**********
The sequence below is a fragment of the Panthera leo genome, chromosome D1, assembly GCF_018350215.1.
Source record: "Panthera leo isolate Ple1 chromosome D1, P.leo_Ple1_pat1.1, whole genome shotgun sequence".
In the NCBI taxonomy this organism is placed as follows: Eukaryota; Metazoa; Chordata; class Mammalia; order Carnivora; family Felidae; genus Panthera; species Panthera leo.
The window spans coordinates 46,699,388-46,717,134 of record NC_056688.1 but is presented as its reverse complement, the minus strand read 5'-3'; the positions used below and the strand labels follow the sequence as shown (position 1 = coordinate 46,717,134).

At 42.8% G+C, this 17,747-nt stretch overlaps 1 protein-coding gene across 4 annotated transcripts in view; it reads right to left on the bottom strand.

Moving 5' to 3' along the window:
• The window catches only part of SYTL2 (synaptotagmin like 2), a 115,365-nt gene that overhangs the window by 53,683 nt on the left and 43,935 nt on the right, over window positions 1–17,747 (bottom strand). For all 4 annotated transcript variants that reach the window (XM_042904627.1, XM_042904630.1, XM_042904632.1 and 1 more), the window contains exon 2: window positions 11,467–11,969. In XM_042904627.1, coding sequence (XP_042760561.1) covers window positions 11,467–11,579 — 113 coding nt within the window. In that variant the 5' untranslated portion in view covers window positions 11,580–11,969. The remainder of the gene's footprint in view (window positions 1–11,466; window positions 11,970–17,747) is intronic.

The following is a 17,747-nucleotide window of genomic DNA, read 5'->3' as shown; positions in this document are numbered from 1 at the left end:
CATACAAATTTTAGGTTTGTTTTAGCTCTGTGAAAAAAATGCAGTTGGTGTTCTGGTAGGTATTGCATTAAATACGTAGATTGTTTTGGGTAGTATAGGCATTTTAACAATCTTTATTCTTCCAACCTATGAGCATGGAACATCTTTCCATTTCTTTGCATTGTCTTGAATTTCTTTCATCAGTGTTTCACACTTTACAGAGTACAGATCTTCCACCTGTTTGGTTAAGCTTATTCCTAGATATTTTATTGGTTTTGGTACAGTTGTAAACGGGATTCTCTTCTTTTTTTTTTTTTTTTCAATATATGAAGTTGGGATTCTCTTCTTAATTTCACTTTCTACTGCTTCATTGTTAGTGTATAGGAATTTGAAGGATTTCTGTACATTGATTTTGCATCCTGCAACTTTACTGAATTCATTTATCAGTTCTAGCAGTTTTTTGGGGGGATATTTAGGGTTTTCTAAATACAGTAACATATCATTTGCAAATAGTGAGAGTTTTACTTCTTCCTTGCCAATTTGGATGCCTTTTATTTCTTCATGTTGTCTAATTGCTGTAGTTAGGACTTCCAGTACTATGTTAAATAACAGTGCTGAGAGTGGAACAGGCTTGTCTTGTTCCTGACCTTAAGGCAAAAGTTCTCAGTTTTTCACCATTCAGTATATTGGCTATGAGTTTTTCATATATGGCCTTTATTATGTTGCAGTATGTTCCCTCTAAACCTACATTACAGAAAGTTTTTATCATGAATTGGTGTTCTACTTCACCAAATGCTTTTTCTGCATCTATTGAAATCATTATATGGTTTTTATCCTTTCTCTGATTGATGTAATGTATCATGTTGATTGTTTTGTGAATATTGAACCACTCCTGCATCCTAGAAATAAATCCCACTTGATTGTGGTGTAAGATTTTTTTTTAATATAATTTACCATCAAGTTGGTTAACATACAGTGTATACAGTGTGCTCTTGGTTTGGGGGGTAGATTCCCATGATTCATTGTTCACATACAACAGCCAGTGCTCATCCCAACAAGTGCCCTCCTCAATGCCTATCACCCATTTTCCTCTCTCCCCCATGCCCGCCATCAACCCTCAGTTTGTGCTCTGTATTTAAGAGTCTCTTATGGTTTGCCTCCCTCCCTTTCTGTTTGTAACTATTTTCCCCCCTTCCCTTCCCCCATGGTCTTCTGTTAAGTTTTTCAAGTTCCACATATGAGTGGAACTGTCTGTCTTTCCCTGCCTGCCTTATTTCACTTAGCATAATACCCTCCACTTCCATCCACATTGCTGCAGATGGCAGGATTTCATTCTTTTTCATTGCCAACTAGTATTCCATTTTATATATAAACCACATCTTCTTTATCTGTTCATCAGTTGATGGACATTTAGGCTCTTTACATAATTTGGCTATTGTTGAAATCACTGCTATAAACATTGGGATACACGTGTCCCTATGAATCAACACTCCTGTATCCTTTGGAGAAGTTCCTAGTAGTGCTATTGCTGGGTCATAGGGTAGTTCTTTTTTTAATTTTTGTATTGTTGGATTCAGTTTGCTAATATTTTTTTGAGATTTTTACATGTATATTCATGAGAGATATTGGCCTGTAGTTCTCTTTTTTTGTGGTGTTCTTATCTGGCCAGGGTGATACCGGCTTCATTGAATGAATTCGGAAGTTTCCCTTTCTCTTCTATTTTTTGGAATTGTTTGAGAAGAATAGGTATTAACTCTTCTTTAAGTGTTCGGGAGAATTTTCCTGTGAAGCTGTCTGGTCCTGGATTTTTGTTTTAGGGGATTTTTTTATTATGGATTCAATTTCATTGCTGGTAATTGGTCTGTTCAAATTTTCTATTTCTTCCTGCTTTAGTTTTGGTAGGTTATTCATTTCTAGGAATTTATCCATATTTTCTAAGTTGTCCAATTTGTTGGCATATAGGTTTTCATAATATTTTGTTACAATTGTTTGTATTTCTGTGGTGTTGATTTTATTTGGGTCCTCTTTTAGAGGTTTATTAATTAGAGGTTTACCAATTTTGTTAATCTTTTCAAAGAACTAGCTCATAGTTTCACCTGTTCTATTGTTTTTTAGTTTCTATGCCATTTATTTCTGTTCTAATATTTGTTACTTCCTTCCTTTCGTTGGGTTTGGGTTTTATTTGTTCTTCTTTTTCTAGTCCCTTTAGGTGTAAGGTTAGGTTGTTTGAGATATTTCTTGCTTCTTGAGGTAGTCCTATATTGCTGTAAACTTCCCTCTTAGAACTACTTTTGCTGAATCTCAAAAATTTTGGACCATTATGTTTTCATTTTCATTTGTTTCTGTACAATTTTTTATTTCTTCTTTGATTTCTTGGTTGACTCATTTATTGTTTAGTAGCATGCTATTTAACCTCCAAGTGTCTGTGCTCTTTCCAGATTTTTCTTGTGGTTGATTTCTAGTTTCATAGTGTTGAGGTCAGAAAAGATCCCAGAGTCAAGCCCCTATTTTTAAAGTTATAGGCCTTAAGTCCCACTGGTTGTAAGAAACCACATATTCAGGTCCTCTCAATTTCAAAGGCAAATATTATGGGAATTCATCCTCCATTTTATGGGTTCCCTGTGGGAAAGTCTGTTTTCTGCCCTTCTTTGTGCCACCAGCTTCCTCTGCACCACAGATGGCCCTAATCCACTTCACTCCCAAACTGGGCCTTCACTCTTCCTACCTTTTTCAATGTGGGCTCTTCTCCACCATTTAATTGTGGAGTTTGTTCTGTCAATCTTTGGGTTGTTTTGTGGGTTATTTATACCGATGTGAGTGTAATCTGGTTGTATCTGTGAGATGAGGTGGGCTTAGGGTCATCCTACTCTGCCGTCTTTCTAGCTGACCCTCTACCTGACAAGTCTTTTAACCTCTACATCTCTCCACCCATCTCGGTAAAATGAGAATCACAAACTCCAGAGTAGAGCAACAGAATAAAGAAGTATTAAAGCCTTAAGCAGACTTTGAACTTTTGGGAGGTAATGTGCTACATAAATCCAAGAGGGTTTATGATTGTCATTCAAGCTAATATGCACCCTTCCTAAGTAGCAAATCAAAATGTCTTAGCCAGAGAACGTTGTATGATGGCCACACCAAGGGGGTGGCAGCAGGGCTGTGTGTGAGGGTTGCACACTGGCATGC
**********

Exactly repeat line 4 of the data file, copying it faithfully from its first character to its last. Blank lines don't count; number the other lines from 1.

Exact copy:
The window spans coordinates 46,699,388-46,717,134 of record NC_056688.1 but is presented as its reverse complement, the minus strand read 5'-3'; the positions used below and the strand labels follow the sequence as shown (position 1 = coordinate 46,717,134).